Kidney Stones in Children: Treatment and Surgery (3 of 5)

Author: The Children's Hospital of Philadelphia

Once we understand what the diagnosis is and where the patient is after their workup process, now we can better manage them to whether or not they need simple medical management or whether or not we need to have surgical intervention. When kids present with pain from a kidney stone, the first question is the size of the stone, the location of the stone, and is it causing an obstruction. It is rare for a child to present with kidney stone pain and have to go right to the operating room. When you do have a stone they're often very small stones that the child would be able to pass on their own. We try and use medications, which can both make the ureter or tube which connects the kidney and the bladder more relaxed and more able to dilate and pass the kidney stone. The majority of children are able to avoid a surgical intervention, but a significant minority of patients will require surgery if it's a large stone and depending on the location of the stone.

If a stone has lodged in the ureter and is blocking the flow of urine from the kidney down into the bladder, we would simply need to place a stent to allow the urine to bypass that obstructing stone and then that allows us to plan the definitive surgery at a later time. We go into the bladder with a very small scope and we're able to see where the ureter enters into the bladder. We'll then put in a very soft wire that goes all the way up to the kidney, and then over that wire we'll thread that stent, and a stent is a hollow soft plastic tube that allows the urine to drain both through the stent and then also around it. There are two curls on the stent, one is up in the kidney and then one is in the bladder, and that allows the stent, once we place it, to remain in place. So the surgical options that are available for kidney stones that occur in children are really the same options that you'd have in adults, but we've been able to refine the process here to be able to make it particularly effective for children.

Probably the most commonly-utilized method of taking care of a kidney stone is called ureteroscopy. What a ureteroscope is, is really a long sort of telescope that we use to simply go into the bladder and then up the ureter and into the kidney where the stone is without making an incision to visualize the stone and then use usually lasers to break up the stone and then extract those fragments of the kidney stone should they exist. When we extract those fragments, we then send them off for analysis to know what type of stone it is. Not leaving fragments after surgery in stone surgery is the most important factor that prevents the next stone from forming.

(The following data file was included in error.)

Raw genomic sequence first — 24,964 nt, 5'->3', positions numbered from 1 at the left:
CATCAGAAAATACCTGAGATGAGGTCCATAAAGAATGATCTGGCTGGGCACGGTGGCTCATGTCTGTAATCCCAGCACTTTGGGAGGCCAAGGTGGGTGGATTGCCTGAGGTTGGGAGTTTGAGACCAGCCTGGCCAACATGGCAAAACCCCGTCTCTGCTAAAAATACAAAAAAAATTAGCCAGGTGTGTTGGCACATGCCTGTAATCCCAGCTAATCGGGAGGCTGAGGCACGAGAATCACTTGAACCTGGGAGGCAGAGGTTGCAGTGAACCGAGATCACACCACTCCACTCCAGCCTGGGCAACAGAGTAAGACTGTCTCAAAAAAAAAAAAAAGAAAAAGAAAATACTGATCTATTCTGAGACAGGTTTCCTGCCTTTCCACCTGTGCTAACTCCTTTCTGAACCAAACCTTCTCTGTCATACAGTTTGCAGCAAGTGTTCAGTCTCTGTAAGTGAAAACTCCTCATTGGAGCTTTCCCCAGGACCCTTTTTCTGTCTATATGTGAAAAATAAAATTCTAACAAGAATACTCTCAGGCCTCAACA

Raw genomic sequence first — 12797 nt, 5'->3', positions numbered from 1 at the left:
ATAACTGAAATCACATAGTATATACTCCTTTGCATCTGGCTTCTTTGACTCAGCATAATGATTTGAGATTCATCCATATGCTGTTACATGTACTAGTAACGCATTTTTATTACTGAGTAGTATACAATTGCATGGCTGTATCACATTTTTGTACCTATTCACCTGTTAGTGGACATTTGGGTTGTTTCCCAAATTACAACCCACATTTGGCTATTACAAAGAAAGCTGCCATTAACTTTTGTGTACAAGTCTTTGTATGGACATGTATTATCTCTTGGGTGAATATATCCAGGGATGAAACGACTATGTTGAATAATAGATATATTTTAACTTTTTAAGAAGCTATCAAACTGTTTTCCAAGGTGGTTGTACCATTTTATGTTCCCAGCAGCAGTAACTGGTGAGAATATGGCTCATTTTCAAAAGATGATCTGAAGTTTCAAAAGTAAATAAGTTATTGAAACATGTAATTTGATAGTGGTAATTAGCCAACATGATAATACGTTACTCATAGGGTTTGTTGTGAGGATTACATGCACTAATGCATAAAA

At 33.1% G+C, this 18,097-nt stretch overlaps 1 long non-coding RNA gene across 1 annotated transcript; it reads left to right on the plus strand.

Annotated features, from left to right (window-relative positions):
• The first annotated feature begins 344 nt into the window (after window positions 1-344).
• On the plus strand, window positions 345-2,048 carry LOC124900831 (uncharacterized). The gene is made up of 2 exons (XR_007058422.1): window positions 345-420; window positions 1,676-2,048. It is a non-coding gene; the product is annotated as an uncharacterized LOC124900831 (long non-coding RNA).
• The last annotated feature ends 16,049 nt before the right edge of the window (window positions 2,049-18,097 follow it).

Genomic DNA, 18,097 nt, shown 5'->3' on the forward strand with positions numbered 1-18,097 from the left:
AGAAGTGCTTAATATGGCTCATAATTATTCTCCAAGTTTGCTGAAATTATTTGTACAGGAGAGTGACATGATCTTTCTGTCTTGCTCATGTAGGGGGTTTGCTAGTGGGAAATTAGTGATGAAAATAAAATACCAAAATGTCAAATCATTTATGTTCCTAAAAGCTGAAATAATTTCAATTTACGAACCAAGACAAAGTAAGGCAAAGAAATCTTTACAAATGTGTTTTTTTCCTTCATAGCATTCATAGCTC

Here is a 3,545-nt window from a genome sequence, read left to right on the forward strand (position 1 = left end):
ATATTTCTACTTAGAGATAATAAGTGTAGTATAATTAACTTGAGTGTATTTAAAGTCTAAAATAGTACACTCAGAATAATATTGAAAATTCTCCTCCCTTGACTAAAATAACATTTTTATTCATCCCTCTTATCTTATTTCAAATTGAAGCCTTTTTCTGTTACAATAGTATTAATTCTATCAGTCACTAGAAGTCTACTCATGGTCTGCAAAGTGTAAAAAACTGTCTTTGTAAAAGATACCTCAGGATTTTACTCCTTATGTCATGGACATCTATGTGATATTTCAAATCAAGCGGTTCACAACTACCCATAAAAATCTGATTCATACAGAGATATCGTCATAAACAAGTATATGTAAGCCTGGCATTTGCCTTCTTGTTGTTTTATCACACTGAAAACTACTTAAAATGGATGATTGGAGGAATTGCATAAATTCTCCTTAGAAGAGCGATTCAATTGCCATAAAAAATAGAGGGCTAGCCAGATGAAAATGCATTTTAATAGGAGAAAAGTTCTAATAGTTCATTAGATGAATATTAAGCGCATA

So if you leave a stone fragment behind, that's a crystal. You've laid the seed for the next stone to form. The other option that we sometimes use in the appropriate situations is called percutaneous nephrolithotomy. Percutaneous means through the skin. Nephro means kidney. Lithotomy means kidney stone removal. We'll use various types of specialized endourologic scopes in that case to go directly through the flank of the child into the kidney and break the stone up, and bypass the ureter and get that stone out directly.

Kidney Stones in Children: Treatment and Surgery (3 of 5)

We reserve that approach to children that have huge stone burden that's located in the kidney. Robotic surgery is another option that we have for treating children with kidney stones. I particularly like the robotic approach if there's another operation that we have to do on the kidney. When you're dealing with small spaces and those spaces tend to be smaller in children, the robotic surgery platform allows us to use very small incisions with instruments that we control, but through this robotic interface. Another modality that can be used to treat children with kidney stones is called ESWL, which allows us to focus sound waves on the kidney stone thus breaking it up and then the child would pass those fragments on their own.

But, at that point, they're small enough that they can fit down the ureter. So within the Kidney Stone Center at CHOP, we have every possible modality that could be used to treat children with kidney stones from the surgical interventions to the medical interventions to the way that we image children. Every possible technology is at our disposal and that allows us to tailor the therapy to that child because no two children are alike. They're not just little adults, they're individuals with very different metabolic systems, very different anesthesia requirements, very different endoscopic requirements. You really cannot find a more committed, more professional, more well-trained staff than there is in the operating rooms at CHOP.

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